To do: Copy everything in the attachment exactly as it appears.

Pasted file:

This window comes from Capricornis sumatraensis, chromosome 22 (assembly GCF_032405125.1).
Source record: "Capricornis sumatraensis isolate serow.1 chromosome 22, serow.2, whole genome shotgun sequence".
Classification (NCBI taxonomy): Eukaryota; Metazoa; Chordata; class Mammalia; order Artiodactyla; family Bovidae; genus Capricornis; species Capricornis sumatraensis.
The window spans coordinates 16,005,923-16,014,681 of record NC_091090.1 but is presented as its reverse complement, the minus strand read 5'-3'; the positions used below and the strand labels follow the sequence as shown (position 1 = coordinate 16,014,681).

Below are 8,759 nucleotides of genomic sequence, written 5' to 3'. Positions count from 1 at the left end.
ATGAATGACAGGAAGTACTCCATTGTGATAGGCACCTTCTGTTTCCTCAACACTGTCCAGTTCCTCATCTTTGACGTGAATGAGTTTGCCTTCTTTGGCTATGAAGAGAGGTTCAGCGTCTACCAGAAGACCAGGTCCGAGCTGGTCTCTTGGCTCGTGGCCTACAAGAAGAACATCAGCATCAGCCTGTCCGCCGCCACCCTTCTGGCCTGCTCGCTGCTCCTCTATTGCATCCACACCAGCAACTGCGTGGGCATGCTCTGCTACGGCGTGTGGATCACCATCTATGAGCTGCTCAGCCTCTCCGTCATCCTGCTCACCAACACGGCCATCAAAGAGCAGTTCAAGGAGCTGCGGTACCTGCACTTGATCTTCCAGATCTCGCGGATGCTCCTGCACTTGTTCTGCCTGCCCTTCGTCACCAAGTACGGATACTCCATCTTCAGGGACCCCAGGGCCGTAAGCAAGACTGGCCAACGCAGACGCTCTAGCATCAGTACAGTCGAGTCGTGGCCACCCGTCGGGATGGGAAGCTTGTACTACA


This window comes from Capricornis sumatraensis, chromosome 22 (assembly GCF_032405125.1).
Source record: "Capricornis sumatraensis isolate serow.1 chromosome 22, serow.2, whole genome shotgun sequence".
Classification (NCBI taxonomy): Eukaryota; Metazoa; Chordata; class Mammalia; order Artiodactyla; family Bovidae; genus Capricornis; species Capricornis sumatraensis.
The window spans coordinates 16,005,923-16,014,681 of record NC_091090.1 but is presented as its reverse complement, the minus strand read 5'-3'; the positions used below and the strand labels follow the sequence as shown (position 1 = coordinate 16,014,681).

Below are 8,759 nucleotides of genomic sequence, written 5' to 3'. Positions count from 1 at the left end.
ATGAATGACAGGAAGTACTCCATTGTGATAGGCACCTTCTGTTTCCTCAACACTGTCCAGTTCCTCATCTTTGACGTGAATGAGTTTGCCTTCTTTGGCTATGAAGAGAGGTTCAGCGTCTACCAGAAGACCAGGTCCGAGCTGGTCTCTTGGCTCGTGGCCTACAAGAAGAACATCAGCATCAGCCTGTCCGCCGCCACCCTTCTGGCCTGCTCGCTGCTCCTCTATTGCATCCACACCAGCAACTGCGTGGGCATGCTCTGCTACGGCGTGTGGATCACCATCTATGAGCTGCTCAGCCTCTCCGTCATCCTGCTCACCAACACGGCCATCAAAGAGCAGTTCAAGGAGCTGCGGTACCTGCACTTGATCTTCCAGATCTCGCGGATGCTCCTGCACTTGTTCTGCCTGCCCTTCGTCACCAAGTACGGATACTCCATCTTCAGGGACCCCAGGGCCGTAAGCAAGACTGGCCAACGCAGACGCTCTAGCATCAGTACAGTCGAGTCGTGGCCACCCGTCGGGATGGGAAGCTTGTACTACA